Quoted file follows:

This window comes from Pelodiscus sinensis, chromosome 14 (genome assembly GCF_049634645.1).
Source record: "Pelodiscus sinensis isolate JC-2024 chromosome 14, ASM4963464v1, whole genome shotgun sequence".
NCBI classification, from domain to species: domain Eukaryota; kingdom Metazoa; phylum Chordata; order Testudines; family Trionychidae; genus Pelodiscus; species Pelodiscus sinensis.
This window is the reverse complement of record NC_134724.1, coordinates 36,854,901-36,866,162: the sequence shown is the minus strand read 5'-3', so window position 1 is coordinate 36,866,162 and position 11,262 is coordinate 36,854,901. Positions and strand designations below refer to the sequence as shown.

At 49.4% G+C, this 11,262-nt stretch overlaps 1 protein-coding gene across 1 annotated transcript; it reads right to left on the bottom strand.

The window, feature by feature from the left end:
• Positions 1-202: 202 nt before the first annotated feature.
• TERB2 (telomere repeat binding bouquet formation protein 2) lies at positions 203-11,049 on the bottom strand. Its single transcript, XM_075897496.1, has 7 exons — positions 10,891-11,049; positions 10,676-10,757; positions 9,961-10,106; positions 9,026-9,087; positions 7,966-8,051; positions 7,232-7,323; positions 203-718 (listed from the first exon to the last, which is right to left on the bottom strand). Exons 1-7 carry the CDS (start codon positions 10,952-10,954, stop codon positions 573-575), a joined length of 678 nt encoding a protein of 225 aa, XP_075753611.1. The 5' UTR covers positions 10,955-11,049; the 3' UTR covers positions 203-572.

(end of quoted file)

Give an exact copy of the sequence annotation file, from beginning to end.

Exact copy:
This window comes from Pelodiscus sinensis, chromosome 14 (genome assembly GCF_049634645.1).
Source record: "Pelodiscus sinensis isolate JC-2024 chromosome 14, ASM4963464v1, whole genome shotgun sequence".
NCBI classification, from domain to species: domain Eukaryota; kingdom Metazoa; phylum Chordata; order Testudines; family Trionychidae; genus Pelodiscus; species Pelodiscus sinensis.
This window is the reverse complement of record NC_134724.1, coordinates 36,854,901-36,866,162: the sequence shown is the minus strand read 5'-3', so window position 1 is coordinate 36,866,162 and position 11,262 is coordinate 36,854,901. Positions and strand designations below refer to the sequence as shown.

At 49.4% G+C, this 11,262-nt stretch overlaps 1 protein-coding gene across 1 annotated transcript; it reads right to left on the bottom strand.

The window, feature by feature from the left end:
• Positions 1-202: 202 nt before the first annotated feature.
• TERB2 (telomere repeat binding bouquet formation protein 2) lies at positions 203-11,049 on the bottom strand. Its single transcript, XM_075897496.1, has 7 exons — positions 10,891-11,049; positions 10,676-10,757; positions 9,961-10,106; positions 9,026-9,087; positions 7,966-8,051; positions 7,232-7,323; positions 203-718 (listed from the first exon to the last, which is right to left on the bottom strand). Exons 1-7 carry the CDS (start codon positions 10,952-10,954, stop codon positions 573-575), a joined length of 678 nt encoding a protein of 225 aa, XP_075753611.1. The 5' UTR covers positions 10,955-11,049; the 3' UTR covers positions 203-572.